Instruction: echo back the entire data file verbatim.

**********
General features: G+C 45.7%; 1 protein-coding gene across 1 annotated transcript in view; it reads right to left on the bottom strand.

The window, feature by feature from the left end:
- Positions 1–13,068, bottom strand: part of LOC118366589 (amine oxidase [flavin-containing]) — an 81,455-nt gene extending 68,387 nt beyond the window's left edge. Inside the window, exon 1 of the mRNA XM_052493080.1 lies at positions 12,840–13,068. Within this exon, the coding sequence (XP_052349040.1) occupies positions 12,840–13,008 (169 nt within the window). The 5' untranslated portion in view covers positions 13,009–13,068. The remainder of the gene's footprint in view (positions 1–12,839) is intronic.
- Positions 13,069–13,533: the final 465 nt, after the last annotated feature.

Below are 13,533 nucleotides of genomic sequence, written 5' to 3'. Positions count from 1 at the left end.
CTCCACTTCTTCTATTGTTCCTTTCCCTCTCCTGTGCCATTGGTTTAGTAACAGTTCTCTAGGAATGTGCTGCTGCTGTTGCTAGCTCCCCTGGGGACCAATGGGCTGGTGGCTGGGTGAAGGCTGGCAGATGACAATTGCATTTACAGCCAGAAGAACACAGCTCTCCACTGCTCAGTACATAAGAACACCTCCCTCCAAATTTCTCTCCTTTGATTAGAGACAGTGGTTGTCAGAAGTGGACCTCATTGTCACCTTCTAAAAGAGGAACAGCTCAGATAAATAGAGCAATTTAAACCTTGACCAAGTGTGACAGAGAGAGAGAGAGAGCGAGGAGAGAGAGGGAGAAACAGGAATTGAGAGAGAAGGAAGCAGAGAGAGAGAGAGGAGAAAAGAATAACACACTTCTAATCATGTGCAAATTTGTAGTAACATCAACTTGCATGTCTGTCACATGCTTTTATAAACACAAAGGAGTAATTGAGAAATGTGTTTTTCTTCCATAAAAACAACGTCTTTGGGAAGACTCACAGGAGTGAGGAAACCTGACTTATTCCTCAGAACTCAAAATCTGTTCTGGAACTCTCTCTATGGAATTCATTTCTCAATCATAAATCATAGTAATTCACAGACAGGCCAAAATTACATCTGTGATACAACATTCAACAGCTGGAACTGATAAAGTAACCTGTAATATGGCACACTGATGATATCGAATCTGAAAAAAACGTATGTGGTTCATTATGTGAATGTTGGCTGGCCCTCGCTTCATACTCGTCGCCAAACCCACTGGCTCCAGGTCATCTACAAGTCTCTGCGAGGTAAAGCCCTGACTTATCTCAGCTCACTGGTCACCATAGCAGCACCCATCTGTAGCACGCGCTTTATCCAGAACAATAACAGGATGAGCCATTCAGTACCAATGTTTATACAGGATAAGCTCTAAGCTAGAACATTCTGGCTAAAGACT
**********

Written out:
General features: G+C 45.7%; 1 protein-coding gene across 1 annotated transcript in view; it reads right to left on the bottom strand.

The window, feature by feature from the left end:
- Positions 1–13,068, bottom strand: part of LOC118366589 (amine oxidase [flavin-containing]) — an 81,455-nt gene extending 68,387 nt beyond the window's left edge. Inside the window, exon 1 of the mRNA XM_052493080.1 lies at positions 12,840–13,068. Within this exon, the coding sequence (XP_052349040.1) occupies positions 12,840–13,008 (169 nt within the window). The 5' untranslated portion in view covers positions 13,009–13,068. The remainder of the gene's footprint in view (positions 1–12,839) is intronic.
- Positions 13,069–13,533: the final 465 nt, after the last annotated feature.

Below are 13,533 nucleotides of genomic sequence, written 5' to 3'. Positions count from 1 at the left end.
CTCCACTTCTTCTATTGTTCCTTTCCCTCTCCTGTGCCATTGGTTTAGTAACAGTTCTCTAGGAATGTGCTGCTGCTGTTGCTAGCTCCCCTGGGGACCAATGGGCTGGTGGCTGGGTGAAGGCTGGCAGATGACAATTGCATTTACAGCCAGAAGAACACAGCTCTCCACTGCTCAGTACATAAGAACACCTCCCTCCAAATTTCTCTCCTTTGATTAGAGACAGTGGTTGTCAGAAGTGGACCTCATTGTCACCTTCTAAAAGAGGAACAGCTCAGATAAATAGAGCAATTTAAACCTTGACCAAGTGTGACAGAGAGAGAGAGAGAGCGAGGAGAGAGAGGGAGAAACAGGAATTGAGAGAGAAGGAAGCAGAGAGAGAGAGAGGAGAAAAGAATAACACACTTCTAATCATGTGCAAATTTGTAGTAACATCAACTTGCATGTCTGTCACATGCTTTTATAAACACAAAGGAGTAATTGAGAAATGTGTTTTTCTTCCATAAAAACAACGTCTTTGGGAAGACTCACAGGAGTGAGGAAACCTGACTTATTCCTCAGAACTCAAAATCTGTTCTGGAACTCTCTCTATGGAATTCATTTCTCAATCATAAATCATAGTAATTCACAGACAGGCCAAAATTACATCTGTGATACAACATTCAACAGCTGGAACTGATAAAGTAACCTGTAATATGGCACACTGATGATATCGAATCTGAAAAAAACGTATGTGGTTCATTATGTGAATGTTGGCTGGCCCTCGCTTCATACTCGTCGCCAAACCCACTGGCTCCAGGTCATCTACAAGTCTCTGCGAGGTAAAGCCCTGACTTATCTCAGCTCACTGGTCACCATAGCAGCACCCATCTGTAGCACGCGCTTTATCCAGAACAATAACAGGATGAGCCATTCAGTACCAATGTTTATACAGGATAAGCTCTAAGCTAGAACATTCTGGCTAAAGACT